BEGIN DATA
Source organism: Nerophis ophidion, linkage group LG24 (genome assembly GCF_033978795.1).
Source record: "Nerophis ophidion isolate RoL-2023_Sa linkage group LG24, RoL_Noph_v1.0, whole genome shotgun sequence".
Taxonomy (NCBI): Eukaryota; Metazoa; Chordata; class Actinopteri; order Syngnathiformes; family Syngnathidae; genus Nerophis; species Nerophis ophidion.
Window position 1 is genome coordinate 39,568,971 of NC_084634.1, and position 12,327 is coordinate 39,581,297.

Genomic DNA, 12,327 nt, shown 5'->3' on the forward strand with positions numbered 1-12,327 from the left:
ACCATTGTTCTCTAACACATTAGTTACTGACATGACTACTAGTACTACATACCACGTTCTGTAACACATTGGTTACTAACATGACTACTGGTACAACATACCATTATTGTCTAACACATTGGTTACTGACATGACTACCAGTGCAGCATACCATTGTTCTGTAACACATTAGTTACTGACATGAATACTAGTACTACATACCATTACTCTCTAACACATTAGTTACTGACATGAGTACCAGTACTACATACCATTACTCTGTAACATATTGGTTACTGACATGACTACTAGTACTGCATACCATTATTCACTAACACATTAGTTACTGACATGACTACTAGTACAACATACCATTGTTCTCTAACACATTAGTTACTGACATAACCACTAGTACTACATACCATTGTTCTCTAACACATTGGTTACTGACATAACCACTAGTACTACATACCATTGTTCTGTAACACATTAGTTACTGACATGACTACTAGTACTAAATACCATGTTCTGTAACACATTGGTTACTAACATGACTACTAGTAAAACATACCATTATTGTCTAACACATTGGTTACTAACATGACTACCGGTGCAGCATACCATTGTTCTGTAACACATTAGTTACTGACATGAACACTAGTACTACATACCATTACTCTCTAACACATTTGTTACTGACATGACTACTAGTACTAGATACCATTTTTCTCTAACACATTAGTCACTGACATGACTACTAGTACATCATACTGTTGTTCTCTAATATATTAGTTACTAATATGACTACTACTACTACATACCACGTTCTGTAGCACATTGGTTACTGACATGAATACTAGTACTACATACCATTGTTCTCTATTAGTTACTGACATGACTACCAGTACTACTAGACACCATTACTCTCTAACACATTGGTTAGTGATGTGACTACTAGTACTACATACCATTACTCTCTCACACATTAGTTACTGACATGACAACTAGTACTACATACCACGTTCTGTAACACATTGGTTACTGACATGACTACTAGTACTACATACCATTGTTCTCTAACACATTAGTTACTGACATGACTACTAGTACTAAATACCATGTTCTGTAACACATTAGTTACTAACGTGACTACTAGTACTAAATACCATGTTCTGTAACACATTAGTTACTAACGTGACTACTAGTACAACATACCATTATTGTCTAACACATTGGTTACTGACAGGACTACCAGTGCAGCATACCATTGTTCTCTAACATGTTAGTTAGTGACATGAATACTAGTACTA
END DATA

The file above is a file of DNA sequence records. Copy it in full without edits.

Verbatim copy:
Source organism: Nerophis ophidion, linkage group LG24 (genome assembly GCF_033978795.1).
Source record: "Nerophis ophidion isolate RoL-2023_Sa linkage group LG24, RoL_Noph_v1.0, whole genome shotgun sequence".
Taxonomy (NCBI): Eukaryota; Metazoa; Chordata; class Actinopteri; order Syngnathiformes; family Syngnathidae; genus Nerophis; species Nerophis ophidion.
Window position 1 is genome coordinate 39,568,971 of NC_084634.1, and position 12,327 is coordinate 39,581,297.

Genomic DNA, 12,327 nt, shown 5'->3' on the forward strand with positions numbered 1-12,327 from the left:
ACCATTGTTCTCTAACACATTAGTTACTGACATGACTACTAGTACTACATACCACGTTCTGTAACACATTGGTTACTAACATGACTACTGGTACAACATACCATTATTGTCTAACACATTGGTTACTGACATGACTACCAGTGCAGCATACCATTGTTCTGTAACACATTAGTTACTGACATGAATACTAGTACTACATACCATTACTCTCTAACACATTAGTTACTGACATGAGTACCAGTACTACATACCATTACTCTGTAACATATTGGTTACTGACATGACTACTAGTACTGCATACCATTATTCACTAACACATTAGTTACTGACATGACTACTAGTACAACATACCATTGTTCTCTAACACATTAGTTACTGACATAACCACTAGTACTACATACCATTGTTCTCTAACACATTGGTTACTGACATAACCACTAGTACTACATACCATTGTTCTGTAACACATTAGTTACTGACATGACTACTAGTACTAAATACCATGTTCTGTAACACATTGGTTACTAACATGACTACTAGTAAAACATACCATTATTGTCTAACACATTGGTTACTAACATGACTACCGGTGCAGCATACCATTGTTCTGTAACACATTAGTTACTGACATGAACACTAGTACTACATACCATTACTCTCTAACACATTTGTTACTGACATGACTACTAGTACTAGATACCATTTTTCTCTAACACATTAGTCACTGACATGACTACTAGTACATCATACTGTTGTTCTCTAATATATTAGTTACTAATATGACTACTACTACTACATACCACGTTCTGTAGCACATTGGTTACTGACATGAATACTAGTACTACATACCATTGTTCTCTATTAGTTACTGACATGACTACCAGTACTACTAGACACCATTACTCTCTAACACATTGGTTAGTGATGTGACTACTAGTACTACATACCATTACTCTCTCACACATTAGTTACTGACATGACAACTAGTACTACATACCACGTTCTGTAACACATTGGTTACTGACATGACTACTAGTACTACATACCATTGTTCTCTAACACATTAGTTACTGACATGACTACTAGTACTAAATACCATGTTCTGTAACACATTAGTTACTAACGTGACTACTAGTACTAAATACCATGTTCTGTAACACATTAGTTACTAACGTGACTACTAGTACAACATACCATTATTGTCTAACACATTGGTTACTGACAGGACTACCAGTGCAGCATACCATTGTTCTCTAACATGTTAGTTAGTGACATGAATACTAGTACTA